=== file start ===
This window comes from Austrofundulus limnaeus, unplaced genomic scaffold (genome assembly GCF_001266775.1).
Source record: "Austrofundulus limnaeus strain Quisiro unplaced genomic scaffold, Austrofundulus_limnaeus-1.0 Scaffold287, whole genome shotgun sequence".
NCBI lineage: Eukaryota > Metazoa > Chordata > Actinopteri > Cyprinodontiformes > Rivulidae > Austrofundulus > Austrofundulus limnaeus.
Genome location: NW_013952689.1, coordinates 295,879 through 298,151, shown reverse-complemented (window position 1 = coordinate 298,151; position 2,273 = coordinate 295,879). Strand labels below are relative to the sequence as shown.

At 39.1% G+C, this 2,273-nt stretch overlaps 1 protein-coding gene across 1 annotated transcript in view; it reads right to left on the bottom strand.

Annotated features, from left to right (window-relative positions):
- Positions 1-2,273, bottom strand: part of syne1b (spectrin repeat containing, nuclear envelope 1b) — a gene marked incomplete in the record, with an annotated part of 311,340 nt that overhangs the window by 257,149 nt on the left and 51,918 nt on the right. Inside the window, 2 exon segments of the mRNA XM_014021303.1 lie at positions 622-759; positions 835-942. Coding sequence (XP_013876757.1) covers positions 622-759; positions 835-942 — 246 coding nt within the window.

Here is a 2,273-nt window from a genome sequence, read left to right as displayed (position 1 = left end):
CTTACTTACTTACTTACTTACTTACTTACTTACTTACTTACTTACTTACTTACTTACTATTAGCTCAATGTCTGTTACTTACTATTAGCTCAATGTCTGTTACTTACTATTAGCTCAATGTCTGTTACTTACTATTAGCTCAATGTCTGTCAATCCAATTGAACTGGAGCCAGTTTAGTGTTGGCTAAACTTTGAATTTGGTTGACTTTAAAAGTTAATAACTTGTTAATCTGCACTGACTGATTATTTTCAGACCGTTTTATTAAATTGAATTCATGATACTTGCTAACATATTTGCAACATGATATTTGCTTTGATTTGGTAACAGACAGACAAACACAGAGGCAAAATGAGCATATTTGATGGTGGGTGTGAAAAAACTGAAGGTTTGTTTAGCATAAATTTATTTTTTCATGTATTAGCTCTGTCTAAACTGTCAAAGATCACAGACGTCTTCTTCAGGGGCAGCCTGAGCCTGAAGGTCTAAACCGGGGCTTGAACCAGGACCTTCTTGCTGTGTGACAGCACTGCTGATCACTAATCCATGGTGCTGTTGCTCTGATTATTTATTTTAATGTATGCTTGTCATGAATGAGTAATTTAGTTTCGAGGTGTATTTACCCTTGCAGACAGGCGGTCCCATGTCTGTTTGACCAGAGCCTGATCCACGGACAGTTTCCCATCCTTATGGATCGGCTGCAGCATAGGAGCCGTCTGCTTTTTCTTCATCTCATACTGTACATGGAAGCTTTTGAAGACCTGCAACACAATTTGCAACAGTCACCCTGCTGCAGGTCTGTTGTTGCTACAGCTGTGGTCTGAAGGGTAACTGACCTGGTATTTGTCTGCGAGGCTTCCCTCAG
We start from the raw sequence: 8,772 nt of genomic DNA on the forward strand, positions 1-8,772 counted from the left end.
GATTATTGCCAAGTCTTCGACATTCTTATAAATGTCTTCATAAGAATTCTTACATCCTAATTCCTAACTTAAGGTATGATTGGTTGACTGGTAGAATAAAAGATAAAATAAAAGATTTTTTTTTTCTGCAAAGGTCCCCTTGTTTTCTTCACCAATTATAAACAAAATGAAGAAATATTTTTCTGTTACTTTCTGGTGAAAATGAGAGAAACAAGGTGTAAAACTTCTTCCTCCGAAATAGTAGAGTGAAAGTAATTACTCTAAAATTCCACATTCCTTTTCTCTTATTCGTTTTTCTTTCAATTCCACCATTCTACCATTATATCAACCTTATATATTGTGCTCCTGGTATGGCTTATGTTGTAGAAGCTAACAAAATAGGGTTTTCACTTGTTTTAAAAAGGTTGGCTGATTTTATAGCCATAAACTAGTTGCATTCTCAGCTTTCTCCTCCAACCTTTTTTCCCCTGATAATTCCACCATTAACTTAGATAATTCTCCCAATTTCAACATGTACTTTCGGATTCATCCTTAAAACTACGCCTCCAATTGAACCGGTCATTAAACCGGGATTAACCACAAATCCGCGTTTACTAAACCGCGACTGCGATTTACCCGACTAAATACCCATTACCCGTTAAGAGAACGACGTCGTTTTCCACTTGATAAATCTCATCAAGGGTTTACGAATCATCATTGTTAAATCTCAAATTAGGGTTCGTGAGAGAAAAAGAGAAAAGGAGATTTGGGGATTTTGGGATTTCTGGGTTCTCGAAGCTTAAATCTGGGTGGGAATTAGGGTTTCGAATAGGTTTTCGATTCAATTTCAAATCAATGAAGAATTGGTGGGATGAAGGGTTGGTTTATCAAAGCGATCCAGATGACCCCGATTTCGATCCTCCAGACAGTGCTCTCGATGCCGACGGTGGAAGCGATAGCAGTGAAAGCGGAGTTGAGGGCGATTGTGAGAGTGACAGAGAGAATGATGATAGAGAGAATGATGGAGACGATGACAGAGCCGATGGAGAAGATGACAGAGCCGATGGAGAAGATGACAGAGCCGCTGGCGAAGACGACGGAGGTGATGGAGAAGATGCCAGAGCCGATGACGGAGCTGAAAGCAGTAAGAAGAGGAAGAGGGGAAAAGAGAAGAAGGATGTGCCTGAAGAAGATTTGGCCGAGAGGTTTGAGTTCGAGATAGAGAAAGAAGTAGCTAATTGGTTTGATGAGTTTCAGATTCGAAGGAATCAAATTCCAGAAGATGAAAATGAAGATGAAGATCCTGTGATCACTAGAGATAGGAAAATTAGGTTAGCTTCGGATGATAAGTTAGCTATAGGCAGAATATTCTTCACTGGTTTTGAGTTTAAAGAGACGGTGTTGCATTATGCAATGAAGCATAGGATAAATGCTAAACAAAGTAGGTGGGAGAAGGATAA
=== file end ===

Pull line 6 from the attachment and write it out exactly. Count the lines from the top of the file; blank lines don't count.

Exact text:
Annotated features, from left to right (window-relative positions):